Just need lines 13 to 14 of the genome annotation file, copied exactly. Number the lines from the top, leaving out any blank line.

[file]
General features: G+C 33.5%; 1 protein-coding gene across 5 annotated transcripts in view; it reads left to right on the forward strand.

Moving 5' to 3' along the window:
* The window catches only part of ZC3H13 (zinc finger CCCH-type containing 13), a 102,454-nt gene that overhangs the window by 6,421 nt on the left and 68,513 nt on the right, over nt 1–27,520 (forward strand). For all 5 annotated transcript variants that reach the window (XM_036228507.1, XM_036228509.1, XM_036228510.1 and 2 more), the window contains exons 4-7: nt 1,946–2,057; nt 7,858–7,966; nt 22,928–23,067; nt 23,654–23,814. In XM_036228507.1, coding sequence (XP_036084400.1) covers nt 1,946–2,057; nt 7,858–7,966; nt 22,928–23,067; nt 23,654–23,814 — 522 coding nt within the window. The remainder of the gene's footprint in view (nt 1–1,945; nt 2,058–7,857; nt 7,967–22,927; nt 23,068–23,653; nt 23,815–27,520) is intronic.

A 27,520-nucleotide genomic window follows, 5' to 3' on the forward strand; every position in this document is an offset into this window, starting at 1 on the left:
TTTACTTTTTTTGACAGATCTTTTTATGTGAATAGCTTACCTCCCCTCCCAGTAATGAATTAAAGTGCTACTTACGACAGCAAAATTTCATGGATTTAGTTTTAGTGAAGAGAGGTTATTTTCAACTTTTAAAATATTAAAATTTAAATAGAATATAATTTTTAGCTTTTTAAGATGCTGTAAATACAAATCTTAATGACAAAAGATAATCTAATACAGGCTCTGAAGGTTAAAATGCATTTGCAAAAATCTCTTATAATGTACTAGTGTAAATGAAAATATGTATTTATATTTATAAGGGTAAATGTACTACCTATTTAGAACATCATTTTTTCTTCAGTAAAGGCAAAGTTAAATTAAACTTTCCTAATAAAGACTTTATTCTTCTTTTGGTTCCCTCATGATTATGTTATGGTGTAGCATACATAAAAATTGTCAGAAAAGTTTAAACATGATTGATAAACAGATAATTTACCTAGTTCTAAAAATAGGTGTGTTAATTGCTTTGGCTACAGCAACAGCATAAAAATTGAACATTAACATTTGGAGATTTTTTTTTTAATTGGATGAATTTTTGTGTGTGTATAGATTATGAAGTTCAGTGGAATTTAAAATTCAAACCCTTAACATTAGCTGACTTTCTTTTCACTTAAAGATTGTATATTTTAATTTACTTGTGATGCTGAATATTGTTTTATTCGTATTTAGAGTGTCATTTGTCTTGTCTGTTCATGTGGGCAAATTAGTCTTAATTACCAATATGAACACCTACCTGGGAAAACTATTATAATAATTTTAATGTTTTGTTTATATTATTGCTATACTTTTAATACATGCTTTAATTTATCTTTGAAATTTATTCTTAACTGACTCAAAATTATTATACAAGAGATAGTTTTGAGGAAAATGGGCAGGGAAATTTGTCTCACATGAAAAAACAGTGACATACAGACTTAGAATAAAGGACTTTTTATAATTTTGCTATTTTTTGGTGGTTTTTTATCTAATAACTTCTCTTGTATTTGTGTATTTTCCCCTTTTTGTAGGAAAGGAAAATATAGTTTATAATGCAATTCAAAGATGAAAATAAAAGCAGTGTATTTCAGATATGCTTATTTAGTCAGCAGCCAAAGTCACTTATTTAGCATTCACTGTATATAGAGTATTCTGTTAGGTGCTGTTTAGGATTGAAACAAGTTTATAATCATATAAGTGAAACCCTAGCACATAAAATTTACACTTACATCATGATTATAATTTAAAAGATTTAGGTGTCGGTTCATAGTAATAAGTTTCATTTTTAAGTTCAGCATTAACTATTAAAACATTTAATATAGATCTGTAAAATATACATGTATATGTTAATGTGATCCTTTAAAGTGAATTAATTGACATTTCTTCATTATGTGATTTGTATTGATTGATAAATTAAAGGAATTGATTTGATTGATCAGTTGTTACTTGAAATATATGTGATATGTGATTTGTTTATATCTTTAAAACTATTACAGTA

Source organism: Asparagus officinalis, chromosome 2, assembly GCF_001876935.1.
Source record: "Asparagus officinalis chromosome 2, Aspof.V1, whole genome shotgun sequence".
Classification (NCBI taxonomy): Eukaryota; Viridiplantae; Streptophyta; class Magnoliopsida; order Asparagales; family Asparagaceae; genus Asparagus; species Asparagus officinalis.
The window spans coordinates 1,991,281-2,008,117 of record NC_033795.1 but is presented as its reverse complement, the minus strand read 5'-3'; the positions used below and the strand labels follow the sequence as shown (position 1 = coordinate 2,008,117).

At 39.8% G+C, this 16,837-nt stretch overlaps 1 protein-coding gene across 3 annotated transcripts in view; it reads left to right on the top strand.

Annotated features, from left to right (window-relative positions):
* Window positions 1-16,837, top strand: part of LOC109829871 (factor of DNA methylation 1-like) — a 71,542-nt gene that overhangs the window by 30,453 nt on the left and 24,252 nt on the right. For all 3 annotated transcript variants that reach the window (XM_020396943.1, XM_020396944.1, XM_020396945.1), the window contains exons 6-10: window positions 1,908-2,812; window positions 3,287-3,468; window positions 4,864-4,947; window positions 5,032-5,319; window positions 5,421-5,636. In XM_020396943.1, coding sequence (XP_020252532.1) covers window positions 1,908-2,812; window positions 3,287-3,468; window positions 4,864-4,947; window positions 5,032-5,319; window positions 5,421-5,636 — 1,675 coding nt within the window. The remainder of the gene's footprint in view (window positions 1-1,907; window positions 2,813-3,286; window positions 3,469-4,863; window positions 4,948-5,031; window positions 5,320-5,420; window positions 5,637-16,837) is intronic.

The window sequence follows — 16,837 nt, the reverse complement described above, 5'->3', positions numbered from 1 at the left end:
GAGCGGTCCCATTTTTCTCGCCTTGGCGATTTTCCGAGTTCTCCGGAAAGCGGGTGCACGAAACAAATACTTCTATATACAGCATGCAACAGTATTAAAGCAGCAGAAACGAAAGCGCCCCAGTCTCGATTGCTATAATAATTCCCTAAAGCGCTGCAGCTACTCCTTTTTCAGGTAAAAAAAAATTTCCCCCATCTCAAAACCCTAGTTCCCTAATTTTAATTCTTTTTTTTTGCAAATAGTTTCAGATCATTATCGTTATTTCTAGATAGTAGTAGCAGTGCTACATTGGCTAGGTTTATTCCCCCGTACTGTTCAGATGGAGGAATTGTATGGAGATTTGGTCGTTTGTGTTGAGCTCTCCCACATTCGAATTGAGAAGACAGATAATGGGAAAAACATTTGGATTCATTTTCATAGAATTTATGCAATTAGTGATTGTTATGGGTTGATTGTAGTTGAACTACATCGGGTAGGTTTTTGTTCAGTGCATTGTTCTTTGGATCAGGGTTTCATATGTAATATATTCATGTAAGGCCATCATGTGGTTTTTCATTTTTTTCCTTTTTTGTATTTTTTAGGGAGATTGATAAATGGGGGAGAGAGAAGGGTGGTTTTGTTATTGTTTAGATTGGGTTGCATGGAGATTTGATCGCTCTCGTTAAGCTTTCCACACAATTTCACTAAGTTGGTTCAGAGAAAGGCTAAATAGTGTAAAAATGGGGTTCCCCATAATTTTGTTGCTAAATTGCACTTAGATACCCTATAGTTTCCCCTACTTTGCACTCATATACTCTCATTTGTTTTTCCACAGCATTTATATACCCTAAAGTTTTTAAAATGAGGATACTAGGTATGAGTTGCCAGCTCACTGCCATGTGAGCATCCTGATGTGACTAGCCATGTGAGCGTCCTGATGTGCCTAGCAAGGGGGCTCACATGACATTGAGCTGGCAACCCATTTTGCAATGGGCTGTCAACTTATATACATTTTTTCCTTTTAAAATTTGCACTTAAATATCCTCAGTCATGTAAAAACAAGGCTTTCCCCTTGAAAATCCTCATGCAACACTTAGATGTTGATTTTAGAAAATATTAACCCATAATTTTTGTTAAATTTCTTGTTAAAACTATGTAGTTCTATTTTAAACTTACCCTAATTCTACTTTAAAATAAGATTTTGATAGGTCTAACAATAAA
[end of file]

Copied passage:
The window sequence follows — 16,837 nt, the reverse complement described above, 5'->3', positions numbered from 1 at the left end:
GAGCGGTCCCATTTTTCTCGCCTTGGCGATTTTCCGAGTTCTCCGGAAAGCGGGTGCACGAAACAAATACTTCTATATACAGCATGCAACAGTATTAAAGCAGCAGAAACGAAAGCGCCCCAGTCTCGATTGCTATAATAATTCCCTAAAGCGCTGCAGCTACTCCTTTTTCAGGTAAAAAAAAATTTCCCCCATCTCAAAACCCTAGTTCCCTAATTTTAATTCTTTTTTTTTGCAAATAGTTTCAGATCATTATCGTTATTTCTAGATAGTAGTAGCAGTGCTACATTGGCTAGGTTTATTCCCCCGTACTGTTCAGATGGAGGAATTGTATGGAGATTTGGTCGTTTGTGTTGAGCTCTCCCACATTCGAATTGAGAAGACAGATAATGGGAAAAACATTTGGATTCATTTTCATAGAATTTATGCAATTAGTGATTGTTATGGGTTGATTGTAGTTGAACTACATCGGGTAGGTTTTTGTTCAGTGCATTGTTCTTTGGATCAGGGTTTCATATGTAATATATTCATGTAAGGCCATCATGTGGTTTTTCATTTTTTTCCTTTTTTGTATTTTTTAGGGAGATTGATAAATGGGGGAGAGAGAAGGGTGGTTTTGTTATTGTTTAGATTGGGTTGCATGGAGATTTGATCGCTCTCGTTAAGCTTTCCACACAATTTCACTAAGTTGGTTCAGAGAAAGGCTAAATAGTGTAAAAATGGGGTTCCCCATAATTTTGTTGCTAAATTGCACTTAGATACCCTATAGTTTCCCCTACTTTGCACTCATATACTCTCATTTGTTTTTCCACAGCATTTATATACCCTAAAGTTTTTAAAATGAGGATACTAGGTATGAGTTGCCAGCTCACTGCCATGTGAGCATCCTGATGTGACTAGCCATGTGAGCGTCCTGATGTGCCTAGCAAGGGGGCTCACATGACATTGAGCTGGCAACCCATTTTGCAATGGGCTGTCAACTTATATACATTTTTTCCTTTTAAAATTTGCACTTAAATATCCTCAGTCATGTAAAAACAAGGCTTTCCCCTTGAAAATCCTCATGCAACACTTAGATGTTGATTTTAGAAAATATTAACCCATAATTTTTGTTAAATTTCTTGTTAAAACTATGTAGTTCTATTTTAAACTTACCCTAATTCTACTTTAAAATAAGATTTTGATAGGTCTAACAATAAA